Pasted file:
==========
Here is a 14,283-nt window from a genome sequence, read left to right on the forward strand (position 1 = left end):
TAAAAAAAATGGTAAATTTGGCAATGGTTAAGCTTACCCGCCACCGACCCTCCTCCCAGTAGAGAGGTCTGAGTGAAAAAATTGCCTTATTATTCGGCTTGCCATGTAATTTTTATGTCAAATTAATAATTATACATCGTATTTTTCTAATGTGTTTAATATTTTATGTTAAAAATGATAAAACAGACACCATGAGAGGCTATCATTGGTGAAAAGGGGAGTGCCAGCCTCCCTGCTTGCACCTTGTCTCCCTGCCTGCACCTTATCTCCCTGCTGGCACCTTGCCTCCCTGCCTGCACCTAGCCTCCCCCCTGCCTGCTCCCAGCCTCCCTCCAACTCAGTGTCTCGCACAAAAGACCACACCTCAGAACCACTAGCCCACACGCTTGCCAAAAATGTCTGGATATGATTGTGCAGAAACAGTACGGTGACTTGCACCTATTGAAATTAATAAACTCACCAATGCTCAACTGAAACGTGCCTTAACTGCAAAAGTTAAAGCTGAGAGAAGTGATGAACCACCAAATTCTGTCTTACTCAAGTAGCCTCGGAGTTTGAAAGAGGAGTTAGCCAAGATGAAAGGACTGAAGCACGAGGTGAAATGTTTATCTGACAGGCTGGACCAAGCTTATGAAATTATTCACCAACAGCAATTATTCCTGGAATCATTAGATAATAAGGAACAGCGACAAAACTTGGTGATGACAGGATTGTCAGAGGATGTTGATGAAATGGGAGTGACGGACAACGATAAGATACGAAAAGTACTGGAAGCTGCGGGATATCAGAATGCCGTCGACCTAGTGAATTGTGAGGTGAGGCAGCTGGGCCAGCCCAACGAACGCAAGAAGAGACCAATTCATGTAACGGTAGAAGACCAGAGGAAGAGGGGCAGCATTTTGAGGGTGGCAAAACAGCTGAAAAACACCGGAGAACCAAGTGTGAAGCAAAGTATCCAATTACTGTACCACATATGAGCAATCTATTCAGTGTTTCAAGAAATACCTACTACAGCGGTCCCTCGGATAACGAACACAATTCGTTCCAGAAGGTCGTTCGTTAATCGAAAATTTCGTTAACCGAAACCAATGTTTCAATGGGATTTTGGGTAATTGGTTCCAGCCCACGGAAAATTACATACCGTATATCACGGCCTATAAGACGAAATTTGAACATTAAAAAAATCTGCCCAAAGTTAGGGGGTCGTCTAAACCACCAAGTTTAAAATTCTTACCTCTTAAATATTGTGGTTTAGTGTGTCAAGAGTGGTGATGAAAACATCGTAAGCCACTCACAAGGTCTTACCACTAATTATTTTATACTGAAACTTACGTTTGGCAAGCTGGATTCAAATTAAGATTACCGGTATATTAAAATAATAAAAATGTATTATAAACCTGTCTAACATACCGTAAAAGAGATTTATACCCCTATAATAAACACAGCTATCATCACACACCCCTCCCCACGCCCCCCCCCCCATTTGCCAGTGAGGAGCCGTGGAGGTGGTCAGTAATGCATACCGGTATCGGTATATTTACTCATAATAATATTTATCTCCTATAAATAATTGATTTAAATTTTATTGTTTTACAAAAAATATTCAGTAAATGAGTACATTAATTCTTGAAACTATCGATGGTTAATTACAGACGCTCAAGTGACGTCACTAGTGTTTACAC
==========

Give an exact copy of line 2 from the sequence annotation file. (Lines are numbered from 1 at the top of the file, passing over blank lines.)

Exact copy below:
TAAAAAAAATGGTAAATTTGGCAATGGTTAAGCTTACCCGCCACCGACCCTCCTCCCAGTAGAGAGGTCTGAGTGAAAAAATTGCCTTATTATTCGGCTTGCCATGTAATTTTTATGTCAAATTAATAATTATACATCGTATTTTTCTAATGTGTTTAATATTTTATGTTAAAAATGATAAAACAGACACCATGAGAGGCTATCATTGGTGAAAAGGGGAGTGCCAGCCTCCCTGCTTGCACCTTGTCTCCCTGCCTGCACCTTATCTCCCTGCTGGCACCTTGCCTCCCTGCCTGCACCTAGCCTCCCCCCTGCCTGCTCCCAGCCTCCCTCCAACTCAGTGTCTCGCACAAAAGACCACACCTCAGAACCACTAGCCCACACGCTTGCCAAAAATGTCTGGATATGATTGTGCAGAAACAGTACGGTGACTTGCACCTATTGAAATTAATAAACTCACCAATGCTCAACTGAAACGTGCCTTAACTGCAAAAGTTAAAGCTGAGAGAAGTGATGAACCACCAAATTCTGTCTTACTCAAGTAGCCTCGGAGTTTGAAAGAGGAGTTAGCCAAGATGAAAGGACTGAAGCACGAGGTGAAATGTTTATCTGACAGGCTGGACCAAGCTTATGAAATTATTCACCAACAGCAATTATTCCTGGAATCATTAGATAATAAGGAACAGCGACAAAACTTGGTGATGACAGGATTGTCAGAGGATGTTGATGAAATGGGAGTGACGGACAACGATAAGATACGAAAAGTACTGGAAGCTGCGGGATATCAGAATGCCGTCGACCTAGTGAATTGTGAGGTGAGGCAGCTGGGCCAGCCCAACGAACGCAAGAAGAGACCAATTCATGTAACGGTAGAAGACCAGAGGAAGAGGGGCAGCATTTTGAGGGTGGCAAAACAGCTGAAAAACACCGGAGAACCAAGTGTGAAGCAAAGTATCCAATTACTGTACCACATATGAGCAATCTATTCAGTGTTTCAAGAAATACCTACTACAGCGGTCCCTCGGATAACGAACACAATTCGTTCCAGAAGGTCGTTCGTTAATCGAAAATTTCGTTAACCGAAACCAATGTTTCAATGGGATTTTGGGTAATTGGTTCCAGCCCACGGAAAATTACATACCGTATATCACGGCCTATAAGACGAAATTTGAACATTAAAAAAATCTGCCCAAAGTTAGGGGGTCGTCTAAACCACCAAGTTTAAAATTCTTACCTCTTAAATATTGTGGTTTAGTGTGTCAAGAGTGGTGATGAAAACATCGTAAGCCACTCACAAGGTCTTACCACTAATTATTTTATACTGAAACTTACGTTTGGCAAGCTGGATTCAAATTAAGATTACCGGTATATTAAAATAATAAAAATGTATTATAAACCTGTCTAACATACCGTAAAAGAGATTTATACCCCTATAATAAACACAGCTATCATCACACACCCCTCCCCACGCCCCCCCCCCCATTTGCCAGTGAGGAGCCGTGGAGGTGGTCAGTAATGCATACCGGTATCGGTATATTTACTCATAATAATATTTATCTCCTATAAATAATTGATTTAAATTTTATTGTTTTACAAAAAATATTCAGTAAATGAGTACATTAATTCTTGAAACTATCGATGGTTAATTACAGACGCTCAAGTGACGTCACTAGTGTTTACAC